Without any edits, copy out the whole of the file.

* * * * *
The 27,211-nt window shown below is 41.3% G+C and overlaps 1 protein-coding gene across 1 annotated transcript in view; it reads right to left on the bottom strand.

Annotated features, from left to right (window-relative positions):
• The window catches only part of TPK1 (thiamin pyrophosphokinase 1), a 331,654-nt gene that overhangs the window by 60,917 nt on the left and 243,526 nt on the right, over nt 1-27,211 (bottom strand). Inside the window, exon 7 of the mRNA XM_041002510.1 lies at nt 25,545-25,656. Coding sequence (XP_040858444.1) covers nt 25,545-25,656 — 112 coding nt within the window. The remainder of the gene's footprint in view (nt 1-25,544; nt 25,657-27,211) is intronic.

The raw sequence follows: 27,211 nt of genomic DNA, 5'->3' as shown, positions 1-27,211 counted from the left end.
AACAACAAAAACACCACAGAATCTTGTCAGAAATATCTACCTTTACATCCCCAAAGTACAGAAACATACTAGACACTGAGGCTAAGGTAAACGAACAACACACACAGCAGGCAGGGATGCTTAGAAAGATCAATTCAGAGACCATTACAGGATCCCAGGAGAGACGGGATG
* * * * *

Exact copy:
The 27,211-nt window shown below is 41.3% G+C and overlaps 1 protein-coding gene across 1 annotated transcript in view; it reads right to left on the bottom strand.

Annotated features, from left to right (window-relative positions):
• The window catches only part of TPK1 (thiamin pyrophosphokinase 1), a 331,654-nt gene that overhangs the window by 60,917 nt on the left and 243,526 nt on the right, over nt 1-27,211 (bottom strand). Inside the window, exon 7 of the mRNA XM_041002510.1 lies at nt 25,545-25,656. Coding sequence (XP_040858444.1) covers nt 25,545-25,656 — 112 coding nt within the window. The remainder of the gene's footprint in view (nt 1-25,544; nt 25,657-27,211) is intronic.

The raw sequence follows: 27,211 nt of genomic DNA, 5'->3' as shown, positions 1-27,211 counted from the left end.
AACAACAAAAACACCACAGAATCTTGTCAGAAATATCTACCTTTACATCCCCAAAGTACAGAAACATACTAGACACTGAGGCTAAGGTAAACGAACAACACACACAGCAGGCAGGGATGCTTAGAAAGATCAATTCAGAGACCATTACAGGATCCCAGGAGAGACGGGATG